Iwas born in Hubei province in 1954. My father was a high-school teacher, but during the Cultural Revolution he was persecuted as a ‘counter-revolutionary’, and was unable to work again until the 1980s. It was my mother who supported the family in the meantime, working as a librarian. I finished high school in 1969, at the height of the Cultural Revolution. At that time, universities stopped taking new students. Most high-school graduates were sent to rural areas to learn and work among the peasants; I spent five years in the countryside. We would all share our books, and took turns reading classics by the fire while cooking for the other students. In 1972, universities were re-opened; I entered the department of Chinese literature at Central China Normal University in 1974. The university had relocated to the countryside so that we could reform our worldviews, and our classes involved reciting poems by Mao and little else. Still, we managed to borrow books from our teacher—Stendhal, Tolstoy. After graduating I was assigned to teach in a school for the children of coal miners. Then, in 1978 I enrolled in a master’s programme at Central China Normal University back in Wuhan. After completing it I stayed on for a while to teach, and in 1985 began a PhD on modern Chinese literature at Beijing Normal University. My first book, a study of the writer Ba Jin, came out in 1989.footnote1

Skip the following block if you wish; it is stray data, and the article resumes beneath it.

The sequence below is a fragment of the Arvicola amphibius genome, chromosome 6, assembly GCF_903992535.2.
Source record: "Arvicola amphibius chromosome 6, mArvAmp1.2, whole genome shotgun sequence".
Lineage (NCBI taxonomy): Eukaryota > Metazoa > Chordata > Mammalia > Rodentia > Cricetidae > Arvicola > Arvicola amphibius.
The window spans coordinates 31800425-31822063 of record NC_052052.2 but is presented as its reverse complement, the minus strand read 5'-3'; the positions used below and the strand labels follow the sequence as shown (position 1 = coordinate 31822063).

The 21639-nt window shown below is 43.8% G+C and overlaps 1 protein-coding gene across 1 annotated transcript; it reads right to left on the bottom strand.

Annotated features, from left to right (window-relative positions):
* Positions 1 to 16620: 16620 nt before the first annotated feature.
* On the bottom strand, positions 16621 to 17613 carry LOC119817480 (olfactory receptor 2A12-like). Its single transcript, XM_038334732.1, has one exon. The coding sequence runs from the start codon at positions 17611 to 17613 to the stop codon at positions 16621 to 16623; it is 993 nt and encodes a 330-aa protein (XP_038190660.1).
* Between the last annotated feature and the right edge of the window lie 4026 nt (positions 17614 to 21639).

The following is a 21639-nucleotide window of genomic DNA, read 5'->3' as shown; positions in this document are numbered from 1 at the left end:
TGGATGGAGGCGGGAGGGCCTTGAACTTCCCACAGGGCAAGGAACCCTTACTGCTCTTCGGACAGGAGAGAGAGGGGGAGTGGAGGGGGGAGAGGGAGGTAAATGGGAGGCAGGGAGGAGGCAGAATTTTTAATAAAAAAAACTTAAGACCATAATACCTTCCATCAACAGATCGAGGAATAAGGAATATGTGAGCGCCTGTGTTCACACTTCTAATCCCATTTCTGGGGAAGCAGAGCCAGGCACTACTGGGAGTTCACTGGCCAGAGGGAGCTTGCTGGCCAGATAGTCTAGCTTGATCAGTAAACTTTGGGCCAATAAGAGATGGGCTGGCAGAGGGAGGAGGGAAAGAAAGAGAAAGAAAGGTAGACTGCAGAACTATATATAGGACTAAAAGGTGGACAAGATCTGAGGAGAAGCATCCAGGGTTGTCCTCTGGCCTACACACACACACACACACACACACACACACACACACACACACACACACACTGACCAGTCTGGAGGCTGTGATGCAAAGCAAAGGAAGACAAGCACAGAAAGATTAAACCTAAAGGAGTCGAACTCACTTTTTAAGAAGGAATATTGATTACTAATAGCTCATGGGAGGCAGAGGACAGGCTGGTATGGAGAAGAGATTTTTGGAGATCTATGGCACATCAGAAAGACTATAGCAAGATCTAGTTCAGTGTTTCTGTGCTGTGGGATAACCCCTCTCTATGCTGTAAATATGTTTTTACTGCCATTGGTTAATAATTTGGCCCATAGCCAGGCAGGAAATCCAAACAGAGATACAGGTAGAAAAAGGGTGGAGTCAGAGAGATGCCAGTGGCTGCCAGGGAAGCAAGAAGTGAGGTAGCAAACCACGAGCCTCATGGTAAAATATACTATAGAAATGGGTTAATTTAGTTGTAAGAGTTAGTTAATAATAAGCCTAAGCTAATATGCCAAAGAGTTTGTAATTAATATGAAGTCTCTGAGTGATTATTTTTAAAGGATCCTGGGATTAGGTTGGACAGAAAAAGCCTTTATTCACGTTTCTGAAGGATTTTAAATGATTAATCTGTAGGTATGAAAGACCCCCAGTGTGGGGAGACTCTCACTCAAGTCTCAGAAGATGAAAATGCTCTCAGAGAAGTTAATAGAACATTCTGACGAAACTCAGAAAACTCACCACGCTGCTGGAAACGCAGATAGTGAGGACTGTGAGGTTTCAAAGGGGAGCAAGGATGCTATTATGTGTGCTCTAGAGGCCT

The 1980s were a period in which people felt encouraged to think independently, and to reflect on history, as part of a wider liberation of thought. I was not involved in the demonstrations on Tiananmen Square in 1989, but like other observers of the event, I was very concerned. I couldn’t believe the authorities would send in the army—it was totally unthinkable. At the time, I thought they would see the error they had made; I never expected them to go on sticking to the same mistake for twenty years. After 1989, the intellectual climate changed. It had a strong impact on literary scholars: it became impossible to discuss contemporary writers such as Su Xiaokang or Liu Binyan, or to teach ‘reflective literature’ (fansi wenxue).footnote2 This was partly why I turned to foreign literature. But there were also increasing restrictions on academic research: one step at a time, one would discover more and more limits to what one could think. Political exiles could no longer return, and many others were leaving. So I decided to move to Sun Yat-Sen University in Guangzhou in 1994, thinking that the South would be a more open place, with freer media and a better quality of life.